Analysis of key terms used in the title

Hifz within Muslim belief and tradition

The concept of hifz—an Arabic word rooted in such notions as ‘protecting’, ‘securing’ or ‘saving’ something1—is integral to one of the basic beliefs of Muslim tradition: that, in time, Allah chose to reveal his message to the various communities that had populated history and that the final message, sufficient for all time and for all people, was revealed to Prophet Muhammad. Tradition has it that over the course of the last 23 years of his life, beginning in 610 CE, the Angel Jibreel periodically and incrementally revealed words of the Qur’ān to the Prophet who memorised them before reciting them to others. Those who heard the Qur’ānic words, in turn, memorised them and recited them to others.

A number of important points emerge from this brief account. First, that the Prophet himself can be styled the first Muslim hafiz (Halilovic 2005, 30–34) and that, by the end of his life, there already existed people who had memorised the Qur’ān: in other words, a body of huffaz. But, more importantly still, was that the Qur’ānic revelation consisted of words that were recited. The profound consequence of this, according to

Frederick Denny, is that:

Only when the Qur’ān is recited does it bestow the blessings peculiar to its origin, form, and function. The sound of Qur’ānic recitation is as much a part of its 1 As such, in Muslim history, the title hafiz has been used not only of someone who had memorised the Qur’ān but also of the person who has memorised a certain number of hadith: ‘In the 2nd–3rd Islamic Century the title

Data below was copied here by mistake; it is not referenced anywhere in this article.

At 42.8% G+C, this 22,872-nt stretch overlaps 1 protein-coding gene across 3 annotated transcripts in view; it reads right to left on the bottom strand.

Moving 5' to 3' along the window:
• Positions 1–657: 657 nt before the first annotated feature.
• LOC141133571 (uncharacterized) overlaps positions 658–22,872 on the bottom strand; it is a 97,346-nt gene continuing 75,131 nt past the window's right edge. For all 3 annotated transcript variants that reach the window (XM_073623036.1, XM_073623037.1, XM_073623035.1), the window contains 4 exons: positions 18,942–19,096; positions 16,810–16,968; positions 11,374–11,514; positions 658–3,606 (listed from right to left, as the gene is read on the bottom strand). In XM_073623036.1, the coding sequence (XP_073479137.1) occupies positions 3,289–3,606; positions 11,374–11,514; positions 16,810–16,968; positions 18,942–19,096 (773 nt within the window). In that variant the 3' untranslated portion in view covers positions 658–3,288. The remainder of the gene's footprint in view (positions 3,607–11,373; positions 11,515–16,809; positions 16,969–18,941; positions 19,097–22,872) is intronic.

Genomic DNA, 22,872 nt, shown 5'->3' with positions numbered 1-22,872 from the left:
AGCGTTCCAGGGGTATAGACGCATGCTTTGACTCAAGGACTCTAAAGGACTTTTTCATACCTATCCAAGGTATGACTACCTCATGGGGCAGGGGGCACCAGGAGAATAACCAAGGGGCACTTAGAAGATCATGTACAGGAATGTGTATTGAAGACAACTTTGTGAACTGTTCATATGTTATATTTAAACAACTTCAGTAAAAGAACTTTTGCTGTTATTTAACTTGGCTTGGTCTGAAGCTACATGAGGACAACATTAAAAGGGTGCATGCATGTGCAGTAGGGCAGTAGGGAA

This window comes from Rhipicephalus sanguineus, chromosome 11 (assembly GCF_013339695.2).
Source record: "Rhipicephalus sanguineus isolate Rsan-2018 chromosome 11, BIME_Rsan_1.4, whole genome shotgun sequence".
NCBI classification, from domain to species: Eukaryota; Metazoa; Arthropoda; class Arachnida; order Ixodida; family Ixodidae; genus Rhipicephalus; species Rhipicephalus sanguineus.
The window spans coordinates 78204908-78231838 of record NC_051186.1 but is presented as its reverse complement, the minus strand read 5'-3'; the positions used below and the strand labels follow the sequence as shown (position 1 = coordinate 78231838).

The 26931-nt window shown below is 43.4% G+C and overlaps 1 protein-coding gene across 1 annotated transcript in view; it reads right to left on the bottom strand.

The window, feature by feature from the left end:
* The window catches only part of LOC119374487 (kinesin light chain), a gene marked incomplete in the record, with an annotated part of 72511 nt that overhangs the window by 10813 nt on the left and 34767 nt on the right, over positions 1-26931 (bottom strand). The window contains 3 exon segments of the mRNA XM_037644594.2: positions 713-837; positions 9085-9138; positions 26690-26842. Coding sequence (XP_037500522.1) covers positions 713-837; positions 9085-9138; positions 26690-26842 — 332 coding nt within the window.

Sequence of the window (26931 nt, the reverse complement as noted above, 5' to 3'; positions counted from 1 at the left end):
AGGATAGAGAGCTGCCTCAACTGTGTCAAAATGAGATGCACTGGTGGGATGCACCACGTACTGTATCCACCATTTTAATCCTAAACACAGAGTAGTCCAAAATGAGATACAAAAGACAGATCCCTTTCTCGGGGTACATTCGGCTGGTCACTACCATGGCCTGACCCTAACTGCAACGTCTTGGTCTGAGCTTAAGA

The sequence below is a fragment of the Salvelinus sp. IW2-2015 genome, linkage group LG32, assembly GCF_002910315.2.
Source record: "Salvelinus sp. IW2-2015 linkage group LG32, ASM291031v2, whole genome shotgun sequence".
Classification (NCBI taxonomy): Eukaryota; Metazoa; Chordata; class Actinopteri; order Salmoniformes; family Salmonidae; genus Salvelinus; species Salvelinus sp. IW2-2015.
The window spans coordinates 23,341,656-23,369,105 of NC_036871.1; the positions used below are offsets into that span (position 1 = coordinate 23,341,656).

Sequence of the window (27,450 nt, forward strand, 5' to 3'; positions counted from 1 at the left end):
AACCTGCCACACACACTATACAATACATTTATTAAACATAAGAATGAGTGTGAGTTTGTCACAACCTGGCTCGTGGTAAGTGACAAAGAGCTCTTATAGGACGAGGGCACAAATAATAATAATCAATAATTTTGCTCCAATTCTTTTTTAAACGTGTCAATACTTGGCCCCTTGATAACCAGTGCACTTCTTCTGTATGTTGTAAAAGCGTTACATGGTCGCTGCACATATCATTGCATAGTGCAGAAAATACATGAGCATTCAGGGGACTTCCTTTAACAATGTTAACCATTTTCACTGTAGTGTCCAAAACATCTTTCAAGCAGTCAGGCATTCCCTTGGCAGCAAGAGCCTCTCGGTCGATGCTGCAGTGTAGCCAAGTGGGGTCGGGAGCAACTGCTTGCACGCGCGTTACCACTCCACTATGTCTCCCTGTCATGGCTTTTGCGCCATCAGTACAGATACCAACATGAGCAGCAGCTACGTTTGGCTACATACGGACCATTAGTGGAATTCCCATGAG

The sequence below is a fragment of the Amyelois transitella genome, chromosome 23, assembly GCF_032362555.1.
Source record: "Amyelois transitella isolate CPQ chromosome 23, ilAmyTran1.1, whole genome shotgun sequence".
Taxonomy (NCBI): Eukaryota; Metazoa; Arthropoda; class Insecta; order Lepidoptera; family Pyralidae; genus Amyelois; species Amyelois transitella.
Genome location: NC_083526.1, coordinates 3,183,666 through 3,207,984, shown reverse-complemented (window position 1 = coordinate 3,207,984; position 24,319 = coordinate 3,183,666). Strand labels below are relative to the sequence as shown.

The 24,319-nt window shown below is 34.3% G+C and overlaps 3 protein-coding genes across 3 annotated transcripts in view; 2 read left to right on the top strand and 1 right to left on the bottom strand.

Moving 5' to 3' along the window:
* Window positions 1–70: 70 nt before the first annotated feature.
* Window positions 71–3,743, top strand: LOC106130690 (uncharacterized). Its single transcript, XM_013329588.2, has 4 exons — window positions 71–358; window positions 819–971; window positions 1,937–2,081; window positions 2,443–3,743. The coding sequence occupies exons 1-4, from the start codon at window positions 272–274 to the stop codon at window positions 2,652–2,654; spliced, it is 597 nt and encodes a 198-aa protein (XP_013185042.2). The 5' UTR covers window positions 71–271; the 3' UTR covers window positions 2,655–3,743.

Haafiz [sic] was given to that person who had memorised 100,000 Ahadith—plural of Hadith … with the chain of narrators to each Hadith. This was a specialist title, and the person who had memorised the Qur’ān in the growing Islamic world would be titled Haafiz e Qur’ān (Haafiz of the Qur’ān) and not just Haafiz’ (Personal correspondence from interviewee, November 2011; see also Makdisi 1981, 99f). The title has also been a subject to cultural variation: for instance, Eickelman notes that ‘For… educated Moroccans, the term is sparingly applied only to the most outstanding scholars of any generation. In popular usage, the term refers to anyone who has memorised the Qur’ān’ (Eickelman 1985, 66n5; see also 1978, 496n9).

Cont Islam meaning as the written text, but the former is more fundamental than the latter, because it embraces both. That is why Islam can never cease to preserve and transmit the Qur’ān as living recitation. Just as God creates by speech acts, so also did the Qur’ān originally create as it continues to sustain the Muslim community as guidance and blessing conveyed by the human voice. (Denny 1989, 23)

In order to counteract the tendency of an earlier generation of scholars to conceive of the Qur’ān primarily as text, many modern scholars (e.g. Graham 1985, 1987; Sells 1999; Nelson 2001; Gade 2004, 2010; Rasmussen 2001, 2010) have been at pains to stress that throughout Muslim history, the primary encounter of Muslims with the